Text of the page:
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Editorial
April 13, 2005

Confronting Genetic Testing DisparitiesKnowledge Is Power

Author Affiliations
 

Author Affiliations: Departments of Medicine and Human Genetics, University of Chicago, Chicago, Ill.

JAMA. 2005;293(14):1783-1785. doi:10.1001/jama.293.14.1783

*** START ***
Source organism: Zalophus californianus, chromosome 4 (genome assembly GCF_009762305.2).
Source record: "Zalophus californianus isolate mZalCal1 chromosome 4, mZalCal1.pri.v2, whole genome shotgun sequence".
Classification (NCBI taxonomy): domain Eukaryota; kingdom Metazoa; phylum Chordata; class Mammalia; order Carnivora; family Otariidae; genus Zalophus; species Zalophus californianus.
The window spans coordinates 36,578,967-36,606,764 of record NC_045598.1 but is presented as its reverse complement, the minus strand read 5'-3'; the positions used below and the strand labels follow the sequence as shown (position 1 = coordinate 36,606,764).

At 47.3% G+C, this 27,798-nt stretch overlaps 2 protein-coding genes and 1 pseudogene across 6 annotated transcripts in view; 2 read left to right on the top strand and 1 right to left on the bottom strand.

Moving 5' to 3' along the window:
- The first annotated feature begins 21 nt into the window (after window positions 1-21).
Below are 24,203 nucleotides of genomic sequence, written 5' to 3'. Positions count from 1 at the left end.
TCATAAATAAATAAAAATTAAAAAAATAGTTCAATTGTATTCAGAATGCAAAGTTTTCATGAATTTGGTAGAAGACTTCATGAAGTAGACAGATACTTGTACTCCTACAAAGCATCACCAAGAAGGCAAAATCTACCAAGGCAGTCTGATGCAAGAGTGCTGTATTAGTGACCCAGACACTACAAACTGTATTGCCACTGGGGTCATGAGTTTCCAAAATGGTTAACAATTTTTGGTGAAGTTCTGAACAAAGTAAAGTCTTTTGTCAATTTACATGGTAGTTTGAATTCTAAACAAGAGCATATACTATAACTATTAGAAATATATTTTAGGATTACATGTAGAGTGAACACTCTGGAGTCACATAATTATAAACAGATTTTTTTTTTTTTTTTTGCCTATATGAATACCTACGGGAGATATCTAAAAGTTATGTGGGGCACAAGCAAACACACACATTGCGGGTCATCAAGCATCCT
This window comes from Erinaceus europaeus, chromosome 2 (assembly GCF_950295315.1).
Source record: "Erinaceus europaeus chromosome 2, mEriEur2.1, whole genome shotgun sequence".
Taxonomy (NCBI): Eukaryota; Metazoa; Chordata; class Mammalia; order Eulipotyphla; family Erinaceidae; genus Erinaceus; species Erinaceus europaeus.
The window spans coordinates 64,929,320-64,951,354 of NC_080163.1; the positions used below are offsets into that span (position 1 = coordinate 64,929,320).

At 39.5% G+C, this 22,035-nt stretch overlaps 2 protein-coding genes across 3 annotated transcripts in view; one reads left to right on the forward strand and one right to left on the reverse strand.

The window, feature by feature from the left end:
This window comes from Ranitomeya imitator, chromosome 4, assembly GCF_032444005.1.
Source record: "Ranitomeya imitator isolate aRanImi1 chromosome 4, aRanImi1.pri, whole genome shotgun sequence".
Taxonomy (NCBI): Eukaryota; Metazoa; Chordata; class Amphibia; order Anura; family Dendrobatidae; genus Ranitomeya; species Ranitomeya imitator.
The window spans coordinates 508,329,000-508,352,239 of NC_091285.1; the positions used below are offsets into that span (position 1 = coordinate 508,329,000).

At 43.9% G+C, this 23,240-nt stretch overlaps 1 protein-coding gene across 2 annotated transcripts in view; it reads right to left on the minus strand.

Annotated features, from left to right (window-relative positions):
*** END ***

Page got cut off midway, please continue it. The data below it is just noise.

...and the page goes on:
In 1597, when philosopher Francis Bacon first composed the phrase Nam et ipsa scientia potestas est, “For knowledge itself is power,” he could never have imagined its current applicability to reducing disparities in cancer care and prevention in the United States. The landmark Institute of Medicine report Unequal Treatment: Understanding Racial and Ethnic Disparities in Health Care1 revealed that racial- and ethnic-minority patients receive inferior health care compared with white Americans, even when income and insurance inequalities are leveled. The promise of early cancer detection and prevention is within reach as newer technologies become incorporated into medical practice. Unfortunately, new technologies are likely to increase health care disparities even further as they widen the gap between those who already receive the best care and those who do not.

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